Rama has had a diverse agenda of high level meetings. Since 2013, Rama has frequently met with German Chancellor Angela Merkel, American President Barack Obama, French President Francois Hollande, British Prime Minister David Cameron, Chinese Prime Minister Li Keqiang, Austrian Foreign Minister Sebastian Kurz, Pope Francis and others high ranking diplomats.

On 10 October 2019, together with Aleksandar Vučić, President of Serbia, and Zoran Zaev, Prime Minister of North Macedonia, Rama signed the so-called Mini Schengen deal on regional economic cooperation, including on the free movement of goods, capital, services, and labour between their three countries, while they await progress on EU enlargement.[62] A month later, the leaders presented a set of proposals to achieve the "four freedoms" and the first steps towards them, including the possibility to the open border area.[63] In December, the three leaders also met with Milo Đukanović, President of Montenegro, opening the possibility for the country to join the zone.[64]

Artist and Writer

COD, Center for Openness and Dialogue opened at the Prime Ministerial Office in Tirana

Rama is an active painter and has had several personal painting exhibitions.[65]

Personal exhibitions include such as Janos Gallery in New York City (1993); Place de Médiathèque in France (1995); Acud in Berlin (1993); São Paulo in Brazil (1994); Israel (1995); National Art Gallery in Tirana, Albania (1992); and Gallery XXI in Albania (1999). In 2014 and 2017 Rama held an exhibit in the prestigious Venice Biennial. In 2016, a collection of his works were exposed in the prestigious Marion Goodman Gallery in New York City.[66][67]

Rama is also an active writer. In 1992, while a professor at the Academy of Arts of Albania, Rama published a book with various notes together with publicist Ardian Klosi entitled "Refleksione" (Reflections). In 2009, Rama published a collection of personal notes and paintings in a book entitled Edi Rama. In November 2011, Rama published a reflection book on his years as mayor of Tirana entitled Kurban.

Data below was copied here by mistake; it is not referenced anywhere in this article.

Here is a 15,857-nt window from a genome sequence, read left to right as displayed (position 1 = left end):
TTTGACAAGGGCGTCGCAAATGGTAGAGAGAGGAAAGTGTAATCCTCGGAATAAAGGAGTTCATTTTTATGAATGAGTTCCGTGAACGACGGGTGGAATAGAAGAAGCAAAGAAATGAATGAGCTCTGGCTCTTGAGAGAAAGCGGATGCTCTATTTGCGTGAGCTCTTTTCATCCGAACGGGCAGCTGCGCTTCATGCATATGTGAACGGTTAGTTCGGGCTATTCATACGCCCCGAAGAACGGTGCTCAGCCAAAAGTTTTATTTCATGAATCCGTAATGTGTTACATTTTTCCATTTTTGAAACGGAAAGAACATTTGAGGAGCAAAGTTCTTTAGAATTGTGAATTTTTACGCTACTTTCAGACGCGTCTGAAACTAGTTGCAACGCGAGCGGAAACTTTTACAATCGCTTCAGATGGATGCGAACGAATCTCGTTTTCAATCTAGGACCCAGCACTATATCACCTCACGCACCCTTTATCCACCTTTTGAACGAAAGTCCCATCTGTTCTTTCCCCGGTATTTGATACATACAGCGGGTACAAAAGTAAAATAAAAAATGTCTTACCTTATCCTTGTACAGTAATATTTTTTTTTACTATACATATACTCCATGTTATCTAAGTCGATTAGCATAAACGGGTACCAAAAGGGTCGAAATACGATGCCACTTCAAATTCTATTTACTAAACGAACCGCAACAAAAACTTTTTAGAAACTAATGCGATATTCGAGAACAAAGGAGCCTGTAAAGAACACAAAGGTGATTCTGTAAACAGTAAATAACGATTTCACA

Personal life

Edi Rama himself claims he has been baptized as Catholic. His claims are unverified. All religion was strictly forbidden in Albania at the time Rama was born.[68] Regarding his religious beliefs, Rama has declared himself an Agnostic stating that “I do not practice any faith other than to the self and other people, but I don’t believe that the existence or non-existence of God is a matter that can ever be resolved by mortals.”[69]

Edi Rama married actress Matilda Makoçi. The couple divorced in 1991. Rama has a son, Gregor, from his first marriage. Gregor is a testicular cancer survivor.[70] Rama's daughter in law was one of the 51 victims of the 2019 Albanian Earthquake.[71]

Since 2010, Rama has been married to Linda Rama (née Basha), an economist and civil society activist.[72] Mrs. Rama, is a graduate of the University of Tirana and holds a Master of Arts in Economy and is a Doctor of Sciences in Economy. Until 1998 she has worked in high levels of public administration including the Head of the National Privatization Agency. She has a long academic experience as a lecturer in International Finance at the University of Tirana and a lecturer of Public Policies in the European University of Tirana. She is the author of several scientific researches and publications in her field. Together they have a son, Zaho,[73] born in 2014.

Edi Rama is a supporter of FK Partizani, Juventus[74] His younger brother, Olsi Rama is the sporting director of Partizani Tirana.[75]

Controversy and criticism

Violation of U.S. Federal Law: 52 USC 30121 - Contributions and donations by foreign nationals[76]

Edi Rama and Bilal Shehu, a New Jersey limousine driver, attended one of U.S. President Barack Obama's fundraising events in October 2012, weeks before Obama's reelection. A photograph of Rama and Barack Obama from this event was shared by Rama on Facebook and Twitter ahead of Albania's 2013 Parliamentary Election, to imply a relationship with Obama.[77] Rama's ticket to the event was in the name of Bilal Shehu's wife.

In a plea deal with U.S. Federal Prosecutors, William Argeros, a U.S. citizen from Florida admitted to teaming up with Bilal Shehu to receive $80,000 "from a foreign source" and route it to the Obama Victory Fund, a joint fundraising committee supporting Obama's reelection bid and other Democratic candidates.[78]